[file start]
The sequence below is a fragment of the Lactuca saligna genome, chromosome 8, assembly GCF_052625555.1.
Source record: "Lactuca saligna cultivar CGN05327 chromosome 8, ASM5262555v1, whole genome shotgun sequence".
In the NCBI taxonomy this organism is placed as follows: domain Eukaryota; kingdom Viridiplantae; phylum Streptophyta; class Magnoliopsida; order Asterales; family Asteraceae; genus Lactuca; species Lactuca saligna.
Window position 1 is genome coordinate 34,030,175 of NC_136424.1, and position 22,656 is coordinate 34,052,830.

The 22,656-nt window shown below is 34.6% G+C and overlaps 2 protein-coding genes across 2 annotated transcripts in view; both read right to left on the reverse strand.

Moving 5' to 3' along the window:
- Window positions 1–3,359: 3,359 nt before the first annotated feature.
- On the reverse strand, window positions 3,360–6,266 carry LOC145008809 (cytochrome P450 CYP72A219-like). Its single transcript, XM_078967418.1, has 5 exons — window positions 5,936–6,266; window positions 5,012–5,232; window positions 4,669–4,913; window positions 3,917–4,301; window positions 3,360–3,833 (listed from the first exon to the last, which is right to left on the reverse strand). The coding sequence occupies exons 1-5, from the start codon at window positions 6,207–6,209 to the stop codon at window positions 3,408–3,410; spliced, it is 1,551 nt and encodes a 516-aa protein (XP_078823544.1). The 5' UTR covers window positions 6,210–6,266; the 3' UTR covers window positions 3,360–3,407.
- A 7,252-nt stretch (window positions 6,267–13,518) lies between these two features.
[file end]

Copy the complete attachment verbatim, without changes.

The sequence below is a fragment of the Lactuca saligna genome, chromosome 8, assembly GCF_052625555.1.
Source record: "Lactuca saligna cultivar CGN05327 chromosome 8, ASM5262555v1, whole genome shotgun sequence".
In the NCBI taxonomy this organism is placed as follows: domain Eukaryota; kingdom Viridiplantae; phylum Streptophyta; class Magnoliopsida; order Asterales; family Asteraceae; genus Lactuca; species Lactuca saligna.
Window position 1 is genome coordinate 34,030,175 of NC_136424.1, and position 22,656 is coordinate 34,052,830.

The 22,656-nt window shown below is 34.6% G+C and overlaps 2 protein-coding genes across 2 annotated transcripts in view; both read right to left on the reverse strand.

Moving 5' to 3' along the window:
- Window positions 1–3,359: 3,359 nt before the first annotated feature.
- On the reverse strand, window positions 3,360–6,266 carry LOC145008809 (cytochrome P450 CYP72A219-like). Its single transcript, XM_078967418.1, has 5 exons — window positions 5,936–6,266; window positions 5,012–5,232; window positions 4,669–4,913; window positions 3,917–4,301; window positions 3,360–3,833 (listed from the first exon to the last, which is right to left on the reverse strand). The coding sequence occupies exons 1-5, from the start codon at window positions 6,207–6,209 to the stop codon at window positions 3,408–3,410; spliced, it is 1,551 nt and encodes a 516-aa protein (XP_078823544.1). The 5' UTR covers window positions 6,210–6,266; the 3' UTR covers window positions 3,360–3,407.
- A 7,252-nt stretch (window positions 6,267–13,518) lies between these two features.